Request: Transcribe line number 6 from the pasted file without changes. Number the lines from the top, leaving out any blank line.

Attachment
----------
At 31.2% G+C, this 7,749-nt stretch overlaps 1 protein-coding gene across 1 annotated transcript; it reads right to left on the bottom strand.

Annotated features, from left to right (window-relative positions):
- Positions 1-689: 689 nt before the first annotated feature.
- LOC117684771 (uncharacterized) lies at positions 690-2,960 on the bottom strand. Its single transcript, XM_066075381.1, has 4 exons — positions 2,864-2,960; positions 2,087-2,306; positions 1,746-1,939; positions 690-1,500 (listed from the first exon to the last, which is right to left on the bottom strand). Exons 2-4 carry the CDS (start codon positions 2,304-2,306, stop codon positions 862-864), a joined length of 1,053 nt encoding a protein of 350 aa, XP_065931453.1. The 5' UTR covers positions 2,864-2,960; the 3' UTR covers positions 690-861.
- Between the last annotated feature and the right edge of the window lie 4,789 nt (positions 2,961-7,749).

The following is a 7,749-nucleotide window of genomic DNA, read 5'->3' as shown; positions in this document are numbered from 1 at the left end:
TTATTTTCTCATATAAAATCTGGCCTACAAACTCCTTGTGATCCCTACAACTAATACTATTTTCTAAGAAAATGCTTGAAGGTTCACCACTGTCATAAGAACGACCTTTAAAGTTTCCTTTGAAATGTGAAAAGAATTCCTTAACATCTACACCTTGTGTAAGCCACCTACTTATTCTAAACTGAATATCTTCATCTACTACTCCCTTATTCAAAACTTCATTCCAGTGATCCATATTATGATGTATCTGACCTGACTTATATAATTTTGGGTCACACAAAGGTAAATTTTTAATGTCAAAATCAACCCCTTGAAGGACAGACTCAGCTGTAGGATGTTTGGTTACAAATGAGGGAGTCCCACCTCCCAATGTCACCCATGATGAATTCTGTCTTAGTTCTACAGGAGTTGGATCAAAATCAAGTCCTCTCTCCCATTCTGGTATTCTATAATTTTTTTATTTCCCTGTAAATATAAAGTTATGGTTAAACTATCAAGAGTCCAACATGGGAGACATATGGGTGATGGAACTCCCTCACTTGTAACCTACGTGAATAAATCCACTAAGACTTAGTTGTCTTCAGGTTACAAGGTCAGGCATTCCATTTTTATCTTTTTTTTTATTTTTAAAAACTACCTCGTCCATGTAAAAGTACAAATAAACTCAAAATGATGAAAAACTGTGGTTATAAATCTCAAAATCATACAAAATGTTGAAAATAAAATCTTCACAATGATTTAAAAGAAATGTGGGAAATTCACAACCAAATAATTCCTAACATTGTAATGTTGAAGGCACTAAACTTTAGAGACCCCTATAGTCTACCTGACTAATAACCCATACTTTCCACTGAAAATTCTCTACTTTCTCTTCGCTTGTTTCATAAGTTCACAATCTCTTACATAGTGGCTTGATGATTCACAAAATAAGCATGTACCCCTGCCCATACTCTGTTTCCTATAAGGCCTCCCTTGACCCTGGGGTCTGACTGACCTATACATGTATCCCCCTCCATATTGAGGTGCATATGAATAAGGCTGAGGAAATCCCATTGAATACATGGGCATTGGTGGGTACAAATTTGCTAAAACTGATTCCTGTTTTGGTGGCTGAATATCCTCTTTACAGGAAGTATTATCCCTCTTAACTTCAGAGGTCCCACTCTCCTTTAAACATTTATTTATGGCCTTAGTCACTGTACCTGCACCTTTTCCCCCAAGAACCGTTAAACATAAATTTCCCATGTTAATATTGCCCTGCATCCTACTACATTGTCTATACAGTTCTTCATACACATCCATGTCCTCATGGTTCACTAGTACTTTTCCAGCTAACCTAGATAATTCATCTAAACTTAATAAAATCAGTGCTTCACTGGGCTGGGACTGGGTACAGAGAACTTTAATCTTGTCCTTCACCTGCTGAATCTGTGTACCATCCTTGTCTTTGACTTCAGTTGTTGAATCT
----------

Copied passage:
The following is a 7,749-nucleotide window of genomic DNA, read 5'->3' as shown; positions in this document are numbered from 1 at the left end: